For Thanksgiving we are cooking 2 whole breasts, 6 drumsticks and 4 thighs. Doeas anyone have a clue how to have them all done at approximately the same time?
Do you get C.I.?Their turkey recipe for this year is slow roasted parts.Could post it for you if needed.
So is Mark Bittman's in the NYTimes.
Serves 10 to 12. Published November 1, 2008. From Cook's Illustrated.
Instead of drumsticks and thighs, you may use 2 whole leg quarters, 1 1/2 to 2 pounds each. The recipe will also work with turkey breast alone; in step 2, reduce the butter to 1 1/2 tablespoons, the salt to 1 1/2 teaspoons, and the pepper to 1 teaspoon. If you are roasting kosher or self-basting turkey parts, season the turkey with only 1 1/2 teaspoons salt.
3 medium onions , chopped medium3 medium celery ribs , chopped medium2 medium carrots , peeled and chopped medium5 sprigs fresh thyme5 medium garlic cloves , peeled and halved1 cup low-sodium chicken broth1 whole bone-in, skin-on turkey breast (5 to 7 pounds), trimmed of excess fat and patted dry with paper towels (see note)4 pounds turkey drumsticks and thighs, trimmed of excess fat and patted dry with paper towels (see note)3 tablespoons unsalted butter , melted1 tablespoon table salt2 teaspoons ground black pepper
2 cups low-sodium chicken broth3 tablespoons unsalted butter3 tablespoons unbleached all-purpose flour2 bay leaves Table salt and ground black pepper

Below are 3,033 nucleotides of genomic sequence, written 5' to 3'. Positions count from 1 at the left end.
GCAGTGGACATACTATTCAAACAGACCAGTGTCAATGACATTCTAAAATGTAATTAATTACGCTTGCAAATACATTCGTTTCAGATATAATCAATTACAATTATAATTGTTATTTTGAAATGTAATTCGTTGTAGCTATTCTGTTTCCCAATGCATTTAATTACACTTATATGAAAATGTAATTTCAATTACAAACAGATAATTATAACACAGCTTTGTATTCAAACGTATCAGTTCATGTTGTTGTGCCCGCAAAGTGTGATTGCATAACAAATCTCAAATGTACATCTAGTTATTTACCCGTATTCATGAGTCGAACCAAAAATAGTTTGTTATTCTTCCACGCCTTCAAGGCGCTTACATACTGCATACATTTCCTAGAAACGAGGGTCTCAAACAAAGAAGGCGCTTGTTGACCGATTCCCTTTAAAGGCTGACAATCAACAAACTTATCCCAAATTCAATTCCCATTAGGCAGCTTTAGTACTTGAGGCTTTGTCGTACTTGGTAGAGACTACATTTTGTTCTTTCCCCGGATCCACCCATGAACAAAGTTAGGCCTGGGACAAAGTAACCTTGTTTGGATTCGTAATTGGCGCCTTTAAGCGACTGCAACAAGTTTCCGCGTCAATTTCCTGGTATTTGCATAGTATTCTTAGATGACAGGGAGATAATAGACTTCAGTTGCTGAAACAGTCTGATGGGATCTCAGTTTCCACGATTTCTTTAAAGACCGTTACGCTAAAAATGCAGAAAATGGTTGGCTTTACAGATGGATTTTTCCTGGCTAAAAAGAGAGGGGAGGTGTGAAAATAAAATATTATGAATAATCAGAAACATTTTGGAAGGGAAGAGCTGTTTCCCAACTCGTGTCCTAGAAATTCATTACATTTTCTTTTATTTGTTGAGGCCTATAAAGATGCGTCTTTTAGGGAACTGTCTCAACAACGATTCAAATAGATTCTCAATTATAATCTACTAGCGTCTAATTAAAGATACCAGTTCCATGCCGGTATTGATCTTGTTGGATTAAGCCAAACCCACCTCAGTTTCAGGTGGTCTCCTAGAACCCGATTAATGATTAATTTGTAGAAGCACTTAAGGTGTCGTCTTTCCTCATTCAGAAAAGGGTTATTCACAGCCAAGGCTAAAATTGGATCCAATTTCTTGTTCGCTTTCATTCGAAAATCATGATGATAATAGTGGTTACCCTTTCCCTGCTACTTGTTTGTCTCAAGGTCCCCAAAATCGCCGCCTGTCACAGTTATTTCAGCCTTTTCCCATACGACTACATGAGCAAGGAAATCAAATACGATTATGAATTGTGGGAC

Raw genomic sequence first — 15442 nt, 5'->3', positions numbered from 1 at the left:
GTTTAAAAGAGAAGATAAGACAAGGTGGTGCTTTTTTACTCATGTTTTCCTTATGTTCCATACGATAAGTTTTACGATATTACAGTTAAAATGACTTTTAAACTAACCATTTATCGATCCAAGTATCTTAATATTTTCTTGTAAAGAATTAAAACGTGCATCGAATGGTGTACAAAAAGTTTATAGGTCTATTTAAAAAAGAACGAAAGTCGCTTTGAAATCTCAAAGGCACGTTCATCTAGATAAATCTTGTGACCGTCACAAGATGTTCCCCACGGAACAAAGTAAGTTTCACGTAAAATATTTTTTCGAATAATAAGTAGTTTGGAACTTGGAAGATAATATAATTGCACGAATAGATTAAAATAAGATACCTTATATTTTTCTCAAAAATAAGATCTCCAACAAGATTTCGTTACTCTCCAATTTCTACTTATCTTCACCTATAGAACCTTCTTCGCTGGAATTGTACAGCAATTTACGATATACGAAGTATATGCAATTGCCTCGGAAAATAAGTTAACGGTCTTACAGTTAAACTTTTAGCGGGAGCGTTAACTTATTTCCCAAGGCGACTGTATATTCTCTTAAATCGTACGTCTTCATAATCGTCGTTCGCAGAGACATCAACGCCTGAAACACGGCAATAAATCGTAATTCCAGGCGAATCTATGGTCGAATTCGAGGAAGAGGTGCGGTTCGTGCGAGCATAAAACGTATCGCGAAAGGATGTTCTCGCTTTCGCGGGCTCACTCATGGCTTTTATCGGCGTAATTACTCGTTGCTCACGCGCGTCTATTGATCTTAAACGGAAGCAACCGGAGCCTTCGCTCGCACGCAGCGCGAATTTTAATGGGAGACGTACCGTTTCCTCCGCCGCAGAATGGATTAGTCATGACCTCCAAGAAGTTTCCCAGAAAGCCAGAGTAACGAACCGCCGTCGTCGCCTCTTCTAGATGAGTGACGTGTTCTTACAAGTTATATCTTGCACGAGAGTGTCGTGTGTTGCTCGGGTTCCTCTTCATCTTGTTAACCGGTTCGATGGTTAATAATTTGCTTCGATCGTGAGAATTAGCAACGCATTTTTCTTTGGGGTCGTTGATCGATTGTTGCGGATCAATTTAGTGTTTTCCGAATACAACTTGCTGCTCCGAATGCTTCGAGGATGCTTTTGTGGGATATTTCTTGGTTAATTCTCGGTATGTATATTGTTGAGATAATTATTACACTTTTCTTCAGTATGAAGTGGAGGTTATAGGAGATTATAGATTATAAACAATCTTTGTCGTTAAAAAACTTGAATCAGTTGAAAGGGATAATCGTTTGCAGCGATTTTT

1. For the Turkey: Adjust oven rack to lower-middle position and heat oven to 275 degrees. Arrange onions, celery, carrots, thyme, and garlic in even layer on rimmed baking sheet. Pour broth into baking sheet. Place wire rack on top of vegetables (rack will rest on vegetables, not on bottom of baking sheet).
2. Brush turkey pieces on all sides with melted butter. Sprinkle salt and pepper evenly over turkey. Place breast skin-side down and drumsticks and thighs skin-side up on rack on vegetable-filled baking sheet, leaving at least 1/4 inch between pieces.
3. Roast turkey pieces 1 hour. Using wads of paper towels, turn turkey breast skin-side up. Continue roasting until instant-read thermometer registers 160 degrees when inserted in thickest part of breast and 170 to 175 degrees in thickest part of thighs, 1 to 2 hours longer. Remove baking sheet from oven and transfer rack with turkey to second baking sheet. Allow pieces to rest at least 30 minutes or up to 1 1/2 hours.